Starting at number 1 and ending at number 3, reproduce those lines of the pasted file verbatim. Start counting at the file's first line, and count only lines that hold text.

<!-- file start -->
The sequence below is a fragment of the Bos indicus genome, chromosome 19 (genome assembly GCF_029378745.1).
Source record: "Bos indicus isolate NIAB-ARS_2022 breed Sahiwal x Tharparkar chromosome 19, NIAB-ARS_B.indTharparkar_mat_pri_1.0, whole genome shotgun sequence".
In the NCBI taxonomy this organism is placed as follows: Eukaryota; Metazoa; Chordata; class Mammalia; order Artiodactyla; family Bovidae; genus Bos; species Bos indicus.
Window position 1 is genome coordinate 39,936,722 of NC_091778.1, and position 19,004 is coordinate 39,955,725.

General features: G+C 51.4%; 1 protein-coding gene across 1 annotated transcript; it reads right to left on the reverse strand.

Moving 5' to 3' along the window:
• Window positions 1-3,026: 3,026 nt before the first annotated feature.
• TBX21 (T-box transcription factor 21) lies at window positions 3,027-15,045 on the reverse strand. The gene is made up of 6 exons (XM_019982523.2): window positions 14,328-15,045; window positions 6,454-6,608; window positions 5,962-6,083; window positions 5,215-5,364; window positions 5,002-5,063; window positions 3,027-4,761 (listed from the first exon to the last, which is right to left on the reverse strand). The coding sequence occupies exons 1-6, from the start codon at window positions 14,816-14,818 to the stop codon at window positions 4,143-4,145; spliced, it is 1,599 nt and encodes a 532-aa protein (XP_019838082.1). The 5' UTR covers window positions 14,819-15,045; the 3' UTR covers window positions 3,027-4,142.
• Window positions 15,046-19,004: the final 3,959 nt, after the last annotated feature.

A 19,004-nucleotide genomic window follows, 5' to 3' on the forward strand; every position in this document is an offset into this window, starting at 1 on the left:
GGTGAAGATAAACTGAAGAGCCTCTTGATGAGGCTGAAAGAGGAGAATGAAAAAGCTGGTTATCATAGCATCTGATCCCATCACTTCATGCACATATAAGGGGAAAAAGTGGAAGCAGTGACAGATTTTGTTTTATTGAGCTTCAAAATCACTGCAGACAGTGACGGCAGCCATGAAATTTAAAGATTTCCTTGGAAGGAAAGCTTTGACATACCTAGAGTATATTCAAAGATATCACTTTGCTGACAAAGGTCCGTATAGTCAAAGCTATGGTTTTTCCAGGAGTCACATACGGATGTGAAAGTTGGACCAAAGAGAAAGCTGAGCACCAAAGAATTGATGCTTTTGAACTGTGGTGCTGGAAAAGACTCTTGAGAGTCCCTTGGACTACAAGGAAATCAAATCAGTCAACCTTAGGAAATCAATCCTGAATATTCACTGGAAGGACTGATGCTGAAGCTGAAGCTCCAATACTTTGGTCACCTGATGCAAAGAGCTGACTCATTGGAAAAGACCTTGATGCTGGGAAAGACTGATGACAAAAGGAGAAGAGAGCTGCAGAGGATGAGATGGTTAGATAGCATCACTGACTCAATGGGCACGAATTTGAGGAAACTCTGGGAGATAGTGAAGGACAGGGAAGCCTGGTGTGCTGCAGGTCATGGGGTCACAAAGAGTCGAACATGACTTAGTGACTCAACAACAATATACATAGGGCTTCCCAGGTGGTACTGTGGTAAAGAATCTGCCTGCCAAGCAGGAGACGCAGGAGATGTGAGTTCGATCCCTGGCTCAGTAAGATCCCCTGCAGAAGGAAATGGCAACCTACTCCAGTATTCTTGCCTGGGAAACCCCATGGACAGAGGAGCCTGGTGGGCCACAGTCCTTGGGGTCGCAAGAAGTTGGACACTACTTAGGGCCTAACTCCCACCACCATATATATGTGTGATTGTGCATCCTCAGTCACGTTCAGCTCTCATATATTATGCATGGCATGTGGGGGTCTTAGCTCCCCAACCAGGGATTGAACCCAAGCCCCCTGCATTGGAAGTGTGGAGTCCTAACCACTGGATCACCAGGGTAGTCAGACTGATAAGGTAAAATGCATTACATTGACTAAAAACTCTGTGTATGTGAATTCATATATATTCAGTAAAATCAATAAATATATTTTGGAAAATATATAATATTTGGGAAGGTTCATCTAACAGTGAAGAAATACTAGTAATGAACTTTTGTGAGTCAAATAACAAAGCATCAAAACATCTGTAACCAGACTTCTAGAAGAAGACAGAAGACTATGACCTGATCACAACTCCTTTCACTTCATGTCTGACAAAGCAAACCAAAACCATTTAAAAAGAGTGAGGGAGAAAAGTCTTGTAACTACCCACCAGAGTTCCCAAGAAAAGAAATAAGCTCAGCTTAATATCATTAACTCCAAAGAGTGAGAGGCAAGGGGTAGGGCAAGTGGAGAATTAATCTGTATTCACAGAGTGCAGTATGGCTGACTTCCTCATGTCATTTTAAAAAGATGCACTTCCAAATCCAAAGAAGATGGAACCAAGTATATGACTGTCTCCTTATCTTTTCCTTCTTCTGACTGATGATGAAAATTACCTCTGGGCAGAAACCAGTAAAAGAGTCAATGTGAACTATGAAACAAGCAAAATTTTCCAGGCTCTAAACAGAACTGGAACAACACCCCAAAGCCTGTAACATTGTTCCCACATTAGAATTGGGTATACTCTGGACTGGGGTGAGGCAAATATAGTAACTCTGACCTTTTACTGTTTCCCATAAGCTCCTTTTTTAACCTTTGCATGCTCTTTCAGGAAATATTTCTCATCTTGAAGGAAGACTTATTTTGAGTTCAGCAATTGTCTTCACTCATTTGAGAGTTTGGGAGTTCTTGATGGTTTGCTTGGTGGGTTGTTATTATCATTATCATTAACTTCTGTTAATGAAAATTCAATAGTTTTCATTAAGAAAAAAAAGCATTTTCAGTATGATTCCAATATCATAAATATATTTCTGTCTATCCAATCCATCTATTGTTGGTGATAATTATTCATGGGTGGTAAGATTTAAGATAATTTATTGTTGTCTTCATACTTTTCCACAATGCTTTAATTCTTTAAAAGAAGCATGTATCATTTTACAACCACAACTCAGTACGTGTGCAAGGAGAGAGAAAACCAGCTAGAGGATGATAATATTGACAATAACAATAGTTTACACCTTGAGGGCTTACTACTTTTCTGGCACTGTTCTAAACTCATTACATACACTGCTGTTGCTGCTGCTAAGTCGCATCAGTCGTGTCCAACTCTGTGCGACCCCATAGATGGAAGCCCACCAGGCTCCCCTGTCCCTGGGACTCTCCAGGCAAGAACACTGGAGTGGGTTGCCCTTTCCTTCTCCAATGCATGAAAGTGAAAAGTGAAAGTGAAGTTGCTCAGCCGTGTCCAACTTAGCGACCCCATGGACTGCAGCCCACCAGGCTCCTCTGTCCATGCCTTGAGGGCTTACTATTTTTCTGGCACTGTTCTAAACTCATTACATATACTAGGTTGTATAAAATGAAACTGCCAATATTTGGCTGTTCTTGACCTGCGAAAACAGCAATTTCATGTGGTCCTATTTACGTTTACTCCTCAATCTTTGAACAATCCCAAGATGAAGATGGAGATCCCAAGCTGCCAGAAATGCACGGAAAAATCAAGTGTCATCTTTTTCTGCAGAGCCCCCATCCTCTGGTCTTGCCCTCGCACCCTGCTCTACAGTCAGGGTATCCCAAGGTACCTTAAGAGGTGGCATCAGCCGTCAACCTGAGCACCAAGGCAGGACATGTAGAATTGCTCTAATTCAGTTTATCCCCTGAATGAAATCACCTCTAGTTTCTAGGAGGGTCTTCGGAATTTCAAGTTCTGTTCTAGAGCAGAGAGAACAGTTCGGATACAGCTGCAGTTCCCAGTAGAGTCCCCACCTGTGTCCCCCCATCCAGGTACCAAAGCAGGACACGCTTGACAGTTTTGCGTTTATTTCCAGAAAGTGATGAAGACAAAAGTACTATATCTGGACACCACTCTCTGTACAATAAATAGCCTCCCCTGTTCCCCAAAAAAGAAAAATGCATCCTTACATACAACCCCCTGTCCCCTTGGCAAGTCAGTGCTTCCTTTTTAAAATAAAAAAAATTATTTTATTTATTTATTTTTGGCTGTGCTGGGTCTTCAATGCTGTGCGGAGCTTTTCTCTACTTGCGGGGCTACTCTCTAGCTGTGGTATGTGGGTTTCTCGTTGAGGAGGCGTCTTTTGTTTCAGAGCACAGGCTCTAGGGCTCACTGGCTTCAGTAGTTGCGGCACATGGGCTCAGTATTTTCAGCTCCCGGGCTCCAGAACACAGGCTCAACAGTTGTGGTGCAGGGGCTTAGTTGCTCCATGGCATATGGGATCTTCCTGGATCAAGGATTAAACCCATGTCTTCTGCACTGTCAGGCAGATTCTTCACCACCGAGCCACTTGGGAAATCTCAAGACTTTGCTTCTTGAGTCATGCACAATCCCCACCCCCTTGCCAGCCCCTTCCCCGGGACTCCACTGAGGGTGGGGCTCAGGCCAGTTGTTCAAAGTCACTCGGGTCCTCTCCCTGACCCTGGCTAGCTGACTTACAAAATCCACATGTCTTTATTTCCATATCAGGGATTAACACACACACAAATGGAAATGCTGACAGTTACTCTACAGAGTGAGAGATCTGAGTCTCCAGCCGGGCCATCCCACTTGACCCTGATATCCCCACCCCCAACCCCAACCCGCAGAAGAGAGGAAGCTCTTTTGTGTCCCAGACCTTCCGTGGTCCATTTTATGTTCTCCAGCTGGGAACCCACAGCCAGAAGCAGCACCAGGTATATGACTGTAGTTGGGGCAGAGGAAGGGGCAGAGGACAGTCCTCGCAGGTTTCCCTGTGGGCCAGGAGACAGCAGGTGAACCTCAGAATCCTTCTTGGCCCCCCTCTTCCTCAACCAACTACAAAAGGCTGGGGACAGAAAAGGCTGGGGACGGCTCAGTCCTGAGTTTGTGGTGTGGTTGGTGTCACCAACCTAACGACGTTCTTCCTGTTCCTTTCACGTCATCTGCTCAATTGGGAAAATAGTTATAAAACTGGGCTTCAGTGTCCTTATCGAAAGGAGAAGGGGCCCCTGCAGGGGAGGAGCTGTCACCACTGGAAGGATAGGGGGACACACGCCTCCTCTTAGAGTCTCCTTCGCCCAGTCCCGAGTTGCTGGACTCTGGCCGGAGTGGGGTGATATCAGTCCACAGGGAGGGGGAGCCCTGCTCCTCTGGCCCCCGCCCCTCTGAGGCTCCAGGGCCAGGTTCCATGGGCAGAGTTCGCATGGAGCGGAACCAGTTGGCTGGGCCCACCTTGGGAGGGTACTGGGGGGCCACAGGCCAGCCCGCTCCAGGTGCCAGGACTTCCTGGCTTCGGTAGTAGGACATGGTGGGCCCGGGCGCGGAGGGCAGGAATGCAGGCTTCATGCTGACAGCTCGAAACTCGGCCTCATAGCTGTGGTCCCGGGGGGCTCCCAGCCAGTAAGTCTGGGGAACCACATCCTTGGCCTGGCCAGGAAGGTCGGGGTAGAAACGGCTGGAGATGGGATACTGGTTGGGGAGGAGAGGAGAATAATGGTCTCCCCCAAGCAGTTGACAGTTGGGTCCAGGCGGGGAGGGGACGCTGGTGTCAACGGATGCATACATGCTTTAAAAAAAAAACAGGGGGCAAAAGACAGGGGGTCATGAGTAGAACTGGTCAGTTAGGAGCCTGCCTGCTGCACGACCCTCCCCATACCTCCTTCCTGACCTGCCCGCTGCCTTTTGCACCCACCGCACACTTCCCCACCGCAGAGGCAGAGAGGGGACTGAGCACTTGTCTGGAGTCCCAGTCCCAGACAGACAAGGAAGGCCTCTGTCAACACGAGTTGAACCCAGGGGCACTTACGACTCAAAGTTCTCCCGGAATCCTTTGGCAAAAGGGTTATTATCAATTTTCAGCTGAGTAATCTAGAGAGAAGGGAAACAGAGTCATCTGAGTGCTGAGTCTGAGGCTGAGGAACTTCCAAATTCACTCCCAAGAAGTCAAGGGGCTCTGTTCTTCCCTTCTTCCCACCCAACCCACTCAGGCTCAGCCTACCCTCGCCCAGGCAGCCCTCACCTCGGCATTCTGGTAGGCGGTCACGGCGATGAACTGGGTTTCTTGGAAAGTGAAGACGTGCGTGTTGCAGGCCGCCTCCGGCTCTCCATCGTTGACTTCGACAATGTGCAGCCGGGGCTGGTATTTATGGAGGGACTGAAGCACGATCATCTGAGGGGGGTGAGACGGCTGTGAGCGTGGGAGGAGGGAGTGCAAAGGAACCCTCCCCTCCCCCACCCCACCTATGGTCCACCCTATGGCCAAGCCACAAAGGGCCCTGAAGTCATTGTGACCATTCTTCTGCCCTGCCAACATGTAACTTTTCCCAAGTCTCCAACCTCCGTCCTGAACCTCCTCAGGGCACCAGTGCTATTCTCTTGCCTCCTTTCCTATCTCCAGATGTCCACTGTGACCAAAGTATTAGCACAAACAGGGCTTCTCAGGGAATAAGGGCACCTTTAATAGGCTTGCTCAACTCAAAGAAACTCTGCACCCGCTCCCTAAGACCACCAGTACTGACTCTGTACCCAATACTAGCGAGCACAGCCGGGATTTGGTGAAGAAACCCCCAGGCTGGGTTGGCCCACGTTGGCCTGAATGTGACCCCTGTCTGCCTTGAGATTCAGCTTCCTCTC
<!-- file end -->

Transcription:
The sequence below is a fragment of the Bos indicus genome, chromosome 19 (genome assembly GCF_029378745.1).
Source record: "Bos indicus isolate NIAB-ARS_2022 breed Sahiwal x Tharparkar chromosome 19, NIAB-ARS_B.indTharparkar_mat_pri_1.0, whole genome shotgun sequence".
In the NCBI taxonomy this organism is placed as follows: Eukaryota; Metazoa; Chordata; class Mammalia; order Artiodactyla; family Bovidae; genus Bos; species Bos indicus.